Lena’s unnamed Dad and Mum turn up down below as Hades and Persephone. In real life they are extraordinarily lacking in interest in, let alone caring and compassion for, their brain-tumour afflicted daughter. This makes 18 year-old Lena something of a hero in real life, for putting up with them. Sure she has teenager tantrums but the justification allowed by her parent’s behaviour dilutes the importance of Lena having to learn a thing or two.

Jane Paul finds a compelling range in Lena, moment by moment, and clearly relishes the role. Bethany Millar is likewise tuned into both Dawn and Dusk. Bronwyn Ensor and AJ Murtagh have less dimension to play with as Mum and Dad but do them well nonetheless, moving from indifference to malevolence as Hades and Persephone.  

Intriguingly James Ladanyi finds more humanity in Charon than in his professionally focused Dr Ferryman and the relationship that Lena forms with him is quite touching. Helen Mackenzie grounds the scenario in reality as the Nurse.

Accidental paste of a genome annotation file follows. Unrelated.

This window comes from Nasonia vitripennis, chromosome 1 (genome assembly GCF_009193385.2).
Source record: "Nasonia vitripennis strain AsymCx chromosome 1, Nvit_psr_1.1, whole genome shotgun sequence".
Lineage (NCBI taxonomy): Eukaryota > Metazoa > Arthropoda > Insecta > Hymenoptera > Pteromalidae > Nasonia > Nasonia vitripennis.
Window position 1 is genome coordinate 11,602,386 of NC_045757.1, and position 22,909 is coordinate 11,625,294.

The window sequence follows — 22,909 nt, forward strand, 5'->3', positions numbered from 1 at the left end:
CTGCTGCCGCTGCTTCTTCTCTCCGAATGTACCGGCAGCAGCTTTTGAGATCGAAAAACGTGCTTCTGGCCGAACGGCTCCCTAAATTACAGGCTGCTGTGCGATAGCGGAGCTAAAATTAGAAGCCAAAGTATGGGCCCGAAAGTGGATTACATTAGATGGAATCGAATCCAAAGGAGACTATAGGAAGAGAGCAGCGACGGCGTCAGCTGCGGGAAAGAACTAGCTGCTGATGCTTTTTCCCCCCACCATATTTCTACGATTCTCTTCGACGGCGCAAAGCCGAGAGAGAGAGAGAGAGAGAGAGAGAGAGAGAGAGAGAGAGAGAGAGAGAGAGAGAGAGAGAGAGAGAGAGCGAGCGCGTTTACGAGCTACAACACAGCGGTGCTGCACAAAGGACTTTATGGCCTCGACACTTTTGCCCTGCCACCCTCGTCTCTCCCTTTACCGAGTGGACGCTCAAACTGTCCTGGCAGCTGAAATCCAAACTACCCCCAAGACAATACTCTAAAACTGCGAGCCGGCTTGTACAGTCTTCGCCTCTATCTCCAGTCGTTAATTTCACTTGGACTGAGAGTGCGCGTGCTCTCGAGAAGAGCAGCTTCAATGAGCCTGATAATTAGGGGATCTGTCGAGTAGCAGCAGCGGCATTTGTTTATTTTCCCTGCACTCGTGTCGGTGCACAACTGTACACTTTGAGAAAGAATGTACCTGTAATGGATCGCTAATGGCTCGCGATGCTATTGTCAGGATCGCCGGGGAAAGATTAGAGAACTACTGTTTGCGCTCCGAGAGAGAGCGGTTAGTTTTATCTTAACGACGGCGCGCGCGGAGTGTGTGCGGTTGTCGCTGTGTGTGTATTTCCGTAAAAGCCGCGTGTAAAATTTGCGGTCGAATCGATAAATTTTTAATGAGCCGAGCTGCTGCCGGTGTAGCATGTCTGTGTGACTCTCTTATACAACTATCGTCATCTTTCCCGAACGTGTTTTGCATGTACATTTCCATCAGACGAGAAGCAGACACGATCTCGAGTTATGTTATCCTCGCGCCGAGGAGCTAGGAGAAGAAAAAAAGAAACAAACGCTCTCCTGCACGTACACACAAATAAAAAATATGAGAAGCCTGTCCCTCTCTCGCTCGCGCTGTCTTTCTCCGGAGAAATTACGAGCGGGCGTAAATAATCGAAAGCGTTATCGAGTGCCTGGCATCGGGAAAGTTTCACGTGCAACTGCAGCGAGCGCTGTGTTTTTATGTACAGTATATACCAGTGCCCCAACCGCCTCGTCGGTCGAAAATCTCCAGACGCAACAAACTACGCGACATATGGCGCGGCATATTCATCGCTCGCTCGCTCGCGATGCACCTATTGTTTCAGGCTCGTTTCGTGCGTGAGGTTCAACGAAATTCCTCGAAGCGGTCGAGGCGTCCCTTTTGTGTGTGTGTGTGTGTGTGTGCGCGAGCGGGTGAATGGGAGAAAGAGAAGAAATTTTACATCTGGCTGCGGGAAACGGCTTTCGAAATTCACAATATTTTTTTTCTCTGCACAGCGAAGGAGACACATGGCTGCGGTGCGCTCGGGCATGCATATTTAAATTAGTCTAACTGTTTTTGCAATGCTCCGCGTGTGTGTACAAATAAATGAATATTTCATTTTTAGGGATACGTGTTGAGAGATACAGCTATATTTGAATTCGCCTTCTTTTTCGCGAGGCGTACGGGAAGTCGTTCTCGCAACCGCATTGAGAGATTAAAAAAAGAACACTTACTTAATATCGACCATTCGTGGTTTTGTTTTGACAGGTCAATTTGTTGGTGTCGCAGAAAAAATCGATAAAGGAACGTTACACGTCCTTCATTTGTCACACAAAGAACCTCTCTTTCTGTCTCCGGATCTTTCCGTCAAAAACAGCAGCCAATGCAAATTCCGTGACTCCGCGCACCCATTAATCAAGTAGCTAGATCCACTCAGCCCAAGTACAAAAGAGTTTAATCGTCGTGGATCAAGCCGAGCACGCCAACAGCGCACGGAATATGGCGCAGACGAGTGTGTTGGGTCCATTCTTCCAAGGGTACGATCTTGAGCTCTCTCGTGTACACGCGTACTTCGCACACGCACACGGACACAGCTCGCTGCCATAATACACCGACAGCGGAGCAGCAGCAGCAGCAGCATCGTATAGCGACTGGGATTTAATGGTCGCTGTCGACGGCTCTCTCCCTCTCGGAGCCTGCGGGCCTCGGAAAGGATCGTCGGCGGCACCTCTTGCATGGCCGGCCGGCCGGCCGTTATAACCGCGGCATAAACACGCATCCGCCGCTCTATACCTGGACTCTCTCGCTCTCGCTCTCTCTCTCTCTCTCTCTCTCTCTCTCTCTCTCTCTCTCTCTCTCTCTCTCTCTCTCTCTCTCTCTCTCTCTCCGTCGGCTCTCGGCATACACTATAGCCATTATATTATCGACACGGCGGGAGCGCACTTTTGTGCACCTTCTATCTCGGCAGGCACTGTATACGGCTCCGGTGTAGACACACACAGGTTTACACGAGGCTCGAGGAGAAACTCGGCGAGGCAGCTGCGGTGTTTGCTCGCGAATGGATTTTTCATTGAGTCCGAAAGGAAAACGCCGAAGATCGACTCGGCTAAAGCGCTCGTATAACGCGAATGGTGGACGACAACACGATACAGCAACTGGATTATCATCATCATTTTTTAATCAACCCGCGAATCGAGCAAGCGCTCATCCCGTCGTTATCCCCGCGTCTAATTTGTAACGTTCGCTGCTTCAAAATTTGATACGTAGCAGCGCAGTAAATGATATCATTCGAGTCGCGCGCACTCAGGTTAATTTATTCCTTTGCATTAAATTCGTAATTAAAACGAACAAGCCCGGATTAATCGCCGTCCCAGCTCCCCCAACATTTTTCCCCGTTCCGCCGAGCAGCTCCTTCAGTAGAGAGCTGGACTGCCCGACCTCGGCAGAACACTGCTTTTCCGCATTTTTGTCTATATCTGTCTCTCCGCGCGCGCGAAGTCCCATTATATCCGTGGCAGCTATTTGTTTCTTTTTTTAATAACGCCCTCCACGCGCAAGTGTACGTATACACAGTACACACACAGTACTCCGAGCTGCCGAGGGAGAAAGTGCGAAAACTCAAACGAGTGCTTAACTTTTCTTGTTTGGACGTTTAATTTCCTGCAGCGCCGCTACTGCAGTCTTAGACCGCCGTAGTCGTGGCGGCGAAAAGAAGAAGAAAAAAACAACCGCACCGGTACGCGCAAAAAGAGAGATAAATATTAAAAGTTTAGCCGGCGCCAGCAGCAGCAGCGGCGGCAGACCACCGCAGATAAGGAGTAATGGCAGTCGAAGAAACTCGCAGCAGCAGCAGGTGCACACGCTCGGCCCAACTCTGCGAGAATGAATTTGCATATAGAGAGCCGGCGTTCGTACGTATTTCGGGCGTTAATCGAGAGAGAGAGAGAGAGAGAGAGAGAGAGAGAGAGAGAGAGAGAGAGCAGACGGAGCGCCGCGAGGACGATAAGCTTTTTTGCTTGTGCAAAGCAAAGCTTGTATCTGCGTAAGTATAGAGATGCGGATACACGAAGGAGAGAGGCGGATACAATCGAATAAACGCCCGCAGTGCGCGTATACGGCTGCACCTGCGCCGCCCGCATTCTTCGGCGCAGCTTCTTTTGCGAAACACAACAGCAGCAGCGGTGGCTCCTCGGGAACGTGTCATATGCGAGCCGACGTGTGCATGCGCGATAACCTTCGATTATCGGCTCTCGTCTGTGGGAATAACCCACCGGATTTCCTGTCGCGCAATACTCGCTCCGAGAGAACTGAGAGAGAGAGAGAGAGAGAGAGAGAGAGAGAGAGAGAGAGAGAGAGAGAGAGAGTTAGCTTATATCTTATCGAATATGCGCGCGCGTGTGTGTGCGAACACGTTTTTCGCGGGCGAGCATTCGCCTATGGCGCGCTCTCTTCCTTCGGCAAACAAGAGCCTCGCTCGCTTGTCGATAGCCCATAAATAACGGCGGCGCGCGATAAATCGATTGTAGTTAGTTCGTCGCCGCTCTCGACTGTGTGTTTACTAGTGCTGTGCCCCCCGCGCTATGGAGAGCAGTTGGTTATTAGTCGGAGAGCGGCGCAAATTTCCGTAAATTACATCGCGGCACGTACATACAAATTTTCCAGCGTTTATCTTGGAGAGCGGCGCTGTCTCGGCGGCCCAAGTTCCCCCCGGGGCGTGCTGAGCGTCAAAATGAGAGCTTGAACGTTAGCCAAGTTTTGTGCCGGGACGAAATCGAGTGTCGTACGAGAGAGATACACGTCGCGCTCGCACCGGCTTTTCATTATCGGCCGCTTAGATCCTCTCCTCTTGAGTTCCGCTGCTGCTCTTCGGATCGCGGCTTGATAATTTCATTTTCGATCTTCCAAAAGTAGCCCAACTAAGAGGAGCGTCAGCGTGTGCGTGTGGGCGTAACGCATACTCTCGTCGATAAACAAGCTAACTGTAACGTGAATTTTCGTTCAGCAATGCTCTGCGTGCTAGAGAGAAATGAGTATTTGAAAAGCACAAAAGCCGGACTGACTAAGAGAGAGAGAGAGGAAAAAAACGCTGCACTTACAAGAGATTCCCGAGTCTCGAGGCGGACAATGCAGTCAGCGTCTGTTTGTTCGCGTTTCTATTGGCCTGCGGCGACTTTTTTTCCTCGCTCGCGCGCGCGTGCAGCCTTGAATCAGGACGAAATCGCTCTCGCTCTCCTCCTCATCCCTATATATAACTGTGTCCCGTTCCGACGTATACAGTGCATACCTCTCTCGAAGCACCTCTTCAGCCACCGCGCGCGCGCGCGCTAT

The women manifest a many-bodied Cerberus (the three-headed hellhound who guards the gates to the underworld) in a song and dance sequence that needs more work if it is to ‘fly’ as Lena’s imagination would have it.  

Some dramaturgical advice would not go amiss, to attend especially to some over-writing and ‘on the nose’ dialogue. The list of ‘things I have learned’ that Lena is obliged to enumerate at the end offers a clear idea of what needs to be seen in her actions at the start, then seen in her changed behaviours at the end. Showing not telling will be far more engaging.   

The set (Lauren Stewart), props (Daniella Moore), costumes (Daniella Moore), lighting (Aaron Blackledge) and sound design (Robert Caldwell & Madison van Staden) all support the production well.

What lets it down is the directorial decision to break the action to reset each scene. A hospital bed is well utilised as Lena’s bed and the dining table at home as well, and more ingenuity could allow the transitions to occur seamlessly. 

Playhouse Productions, set up by Evangelina Telfar and Vanessa Immink (production manager), have pulled together a talented and committed team who show up the undoubted potential of this play as well as its flaws. As their first venture into the Fringe it is to be commended.